TORONTO – Buying a home is probably the most expensive purchase you will ever make and if you’re like the vast majority of Canadians, you used a lot of borrowed money to experience the joys of home ownership.

Because you have to pay interest on a loan over years and decades, that means you will end up paying a lot more money for your house or condo than what you paid the seller.

You have to take advantage of every break to reduce your mortgage balance and the amount of time it will take to pay off your home. And that means it’s a good idea to take a good hard look at that loan at least once a year.

“There’s a lot of things that people don’t actually think about,” said Jim Rawson, regional manager for mortgage broker Invis in Toronto. For starters, he thinks it is a good idea to keep a mortgage table handy just to remind you how much you’re actually paying for that house.

“And you should take a look at it every year and take a look at where you are on it and how much you paid down,” he said.

One of the most obvious things you can do – and will shave years off your mortgage term – is make sure you are not paying in monthly installments.”You can switch to weekly or bi-weekly and generally most institutions will allow you to do that.” Doing so amounts to an extra monthly payment every year. Also, most mortgages are built with an annual pre-payment feature.

“And if you can make a portion of that, any portion of it, you’re obviously going to be saving some interest,” said Rawson.

Many institutions will allow you to pre-pay at least 15 per cent of your principal balance every year. (MERIX allows 20%)

You may not be able to come up with a huge amount of money every year. But even nibbling away at the balance can carve years off the payment term.

“Ten dollars (a week) is not going to make a huge difference (to you) – but $10 a payment can make a difference,” said Rawson.

“And you know a lot of people are getting raises every year, or every couple of years and if they were to apply even a portion of their raise to their mortgage, they would be saving a lot of money over the course of their mortgage.”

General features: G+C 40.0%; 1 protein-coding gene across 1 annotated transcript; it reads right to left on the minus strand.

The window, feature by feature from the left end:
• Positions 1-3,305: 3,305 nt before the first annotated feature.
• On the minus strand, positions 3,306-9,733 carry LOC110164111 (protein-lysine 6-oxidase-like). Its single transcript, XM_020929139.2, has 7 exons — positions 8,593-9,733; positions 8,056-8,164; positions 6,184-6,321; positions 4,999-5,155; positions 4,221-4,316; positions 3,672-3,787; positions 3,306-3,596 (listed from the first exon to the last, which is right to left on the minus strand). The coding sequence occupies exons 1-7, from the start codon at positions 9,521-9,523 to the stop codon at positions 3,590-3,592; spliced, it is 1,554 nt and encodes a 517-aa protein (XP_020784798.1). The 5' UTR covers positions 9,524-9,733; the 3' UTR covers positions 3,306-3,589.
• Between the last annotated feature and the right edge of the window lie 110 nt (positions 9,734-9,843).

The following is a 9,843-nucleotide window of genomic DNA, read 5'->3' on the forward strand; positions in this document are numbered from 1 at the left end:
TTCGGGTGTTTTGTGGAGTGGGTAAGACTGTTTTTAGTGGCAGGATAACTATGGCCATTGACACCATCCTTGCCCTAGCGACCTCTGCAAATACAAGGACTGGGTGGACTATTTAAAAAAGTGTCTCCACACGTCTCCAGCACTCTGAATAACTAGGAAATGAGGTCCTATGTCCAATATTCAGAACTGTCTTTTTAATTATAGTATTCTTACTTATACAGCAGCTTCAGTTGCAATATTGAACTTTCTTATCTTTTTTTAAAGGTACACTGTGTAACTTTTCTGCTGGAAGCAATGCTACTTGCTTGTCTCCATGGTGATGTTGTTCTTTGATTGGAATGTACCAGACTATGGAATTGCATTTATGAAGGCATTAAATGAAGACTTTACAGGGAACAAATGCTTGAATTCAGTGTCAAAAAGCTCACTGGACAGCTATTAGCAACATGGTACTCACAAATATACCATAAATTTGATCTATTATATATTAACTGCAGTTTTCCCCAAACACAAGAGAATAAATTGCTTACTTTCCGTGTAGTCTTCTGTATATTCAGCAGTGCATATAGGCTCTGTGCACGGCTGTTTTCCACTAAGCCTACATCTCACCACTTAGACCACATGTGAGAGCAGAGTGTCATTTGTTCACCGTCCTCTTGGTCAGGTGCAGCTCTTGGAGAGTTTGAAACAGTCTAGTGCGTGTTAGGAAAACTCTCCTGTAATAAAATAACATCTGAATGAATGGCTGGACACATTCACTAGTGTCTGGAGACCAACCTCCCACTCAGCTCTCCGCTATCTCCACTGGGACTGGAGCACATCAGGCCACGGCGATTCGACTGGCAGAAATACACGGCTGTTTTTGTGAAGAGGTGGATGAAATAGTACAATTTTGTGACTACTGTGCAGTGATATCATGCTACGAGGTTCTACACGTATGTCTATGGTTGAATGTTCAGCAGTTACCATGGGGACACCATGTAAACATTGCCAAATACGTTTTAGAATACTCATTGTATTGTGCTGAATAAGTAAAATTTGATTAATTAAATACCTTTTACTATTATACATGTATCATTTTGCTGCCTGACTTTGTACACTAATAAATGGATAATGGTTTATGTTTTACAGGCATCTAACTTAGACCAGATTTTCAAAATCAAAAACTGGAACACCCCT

You may also be thinking of embarking on a major renovation for your kitchen or bathroom or slapping on a new roof.

Many would go the home equity loan route but instead, you could just add the cost to your mortgage for a lower interest rate.

“Absolutely, if you have enough equity built in to your home right now and you’re looking at a major renovation, certainly refinancing and adding, increasing your mortgage amount can certainly be a very cost-effective way of borrowing for that renovation,” said Charles Lambert, Managing Director, Mortgages, at Bank of Nova Scotia.

“You look at it in terms of relative size of the renovation that you want to do – I’m not sure you want to (do this) if you’re repainting your house or something like that.”

Instead, he said, a line of credit could be the appropriate way to do a smaller project. And here again, you can use your home as security for a line of credit.

“You can borrow up to 80 per cent of the value of your home,” said Lambert.

Secured lines of credit generally charge a point or two above the prime rate.

You could also think about consolidating debt like a credit card balance to a lower rate by tacking it onto your mortgage. But don’t use it as an excuse to rack up more debt.

“One of the key things that I always advise clients about is if they’re going to pay off credit cards by refinancing your mortgage, you better be cutting up those credit cards,” said Rawson.

“It doesn’t mean you can spend some more money because that’s not going to help at all.”

Finally, mortgage interest rates are at extremely low levels now – but they won’t stay that way and economists expect the Bank of Canada to start hiking rates later this year.

So for peace of mind, homeowners on a variable rate might want to opt for something fixed right about now.

“If you’re looking for long-term stability, then you’re probably taking a look at trying to do something fixed for five years or so,” said Rawson.

But, historically, rates fluctuate and at some time in the future, you may find that it makes sense to break your mortgage so you can take advantage of a lower rate, despite a high penalty.

For example, Scotiabank would charge you the greater of three months’ interest on the mortgage balance or the interest rate differential.

“Sit down with a mortgage pro, they can work out for you whether it makes sense or not,” added Rawson, adding if you can save yourself two percentage points over the next five years, you’re way ahead.